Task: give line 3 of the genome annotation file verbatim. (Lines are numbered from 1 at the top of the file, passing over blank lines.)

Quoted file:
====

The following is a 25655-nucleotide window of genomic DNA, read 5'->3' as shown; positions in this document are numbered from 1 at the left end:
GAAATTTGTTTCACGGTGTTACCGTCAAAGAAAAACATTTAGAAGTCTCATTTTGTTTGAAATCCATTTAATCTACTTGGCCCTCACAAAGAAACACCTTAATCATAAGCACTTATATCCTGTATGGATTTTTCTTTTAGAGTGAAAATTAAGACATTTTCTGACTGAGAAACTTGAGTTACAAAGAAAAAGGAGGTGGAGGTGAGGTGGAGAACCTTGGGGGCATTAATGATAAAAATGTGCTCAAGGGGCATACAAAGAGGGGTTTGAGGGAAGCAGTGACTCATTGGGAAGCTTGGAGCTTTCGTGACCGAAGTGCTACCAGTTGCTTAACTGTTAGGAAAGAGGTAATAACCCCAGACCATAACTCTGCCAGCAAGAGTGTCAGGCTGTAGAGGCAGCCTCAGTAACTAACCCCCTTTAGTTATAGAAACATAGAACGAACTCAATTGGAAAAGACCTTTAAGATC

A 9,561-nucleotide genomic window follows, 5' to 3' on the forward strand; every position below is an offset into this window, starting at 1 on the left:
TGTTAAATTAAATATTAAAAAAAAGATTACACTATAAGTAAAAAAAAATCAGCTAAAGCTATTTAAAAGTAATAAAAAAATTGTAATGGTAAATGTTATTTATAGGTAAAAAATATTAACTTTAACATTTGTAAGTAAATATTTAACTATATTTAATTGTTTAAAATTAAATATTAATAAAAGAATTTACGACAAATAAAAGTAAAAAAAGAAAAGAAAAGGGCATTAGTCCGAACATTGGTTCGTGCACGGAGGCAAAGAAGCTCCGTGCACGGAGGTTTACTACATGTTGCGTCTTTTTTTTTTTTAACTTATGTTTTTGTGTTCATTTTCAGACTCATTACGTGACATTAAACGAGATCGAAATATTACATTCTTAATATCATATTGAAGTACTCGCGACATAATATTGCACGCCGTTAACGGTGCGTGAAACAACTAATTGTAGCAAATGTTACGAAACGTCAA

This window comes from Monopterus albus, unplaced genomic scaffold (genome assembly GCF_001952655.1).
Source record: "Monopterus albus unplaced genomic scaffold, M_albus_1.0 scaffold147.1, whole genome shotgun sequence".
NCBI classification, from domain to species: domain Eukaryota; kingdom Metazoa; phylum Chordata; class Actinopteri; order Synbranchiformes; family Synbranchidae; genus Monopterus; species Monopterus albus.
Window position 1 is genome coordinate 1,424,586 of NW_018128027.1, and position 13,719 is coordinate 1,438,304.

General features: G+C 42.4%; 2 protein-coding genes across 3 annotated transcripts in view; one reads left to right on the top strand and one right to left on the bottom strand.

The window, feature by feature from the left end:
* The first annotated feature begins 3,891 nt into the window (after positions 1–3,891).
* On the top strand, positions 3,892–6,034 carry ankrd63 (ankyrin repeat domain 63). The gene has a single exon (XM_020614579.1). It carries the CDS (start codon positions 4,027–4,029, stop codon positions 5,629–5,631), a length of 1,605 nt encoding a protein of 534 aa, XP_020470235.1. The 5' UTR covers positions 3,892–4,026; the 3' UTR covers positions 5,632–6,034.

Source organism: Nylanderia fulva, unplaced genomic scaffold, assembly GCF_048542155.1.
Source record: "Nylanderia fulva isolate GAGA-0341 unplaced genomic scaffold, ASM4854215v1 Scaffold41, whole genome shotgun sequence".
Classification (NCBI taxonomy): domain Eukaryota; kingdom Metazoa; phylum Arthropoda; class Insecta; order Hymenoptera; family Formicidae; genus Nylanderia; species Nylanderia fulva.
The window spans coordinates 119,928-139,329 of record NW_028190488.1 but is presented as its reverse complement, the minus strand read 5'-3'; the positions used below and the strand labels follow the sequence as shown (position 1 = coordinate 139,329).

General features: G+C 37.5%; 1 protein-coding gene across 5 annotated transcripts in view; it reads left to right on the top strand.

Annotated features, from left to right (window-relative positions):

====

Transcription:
A 9,561-nucleotide genomic window follows, 5' to 3' on the forward strand; every position below is an offset into this window, starting at 1 on the left: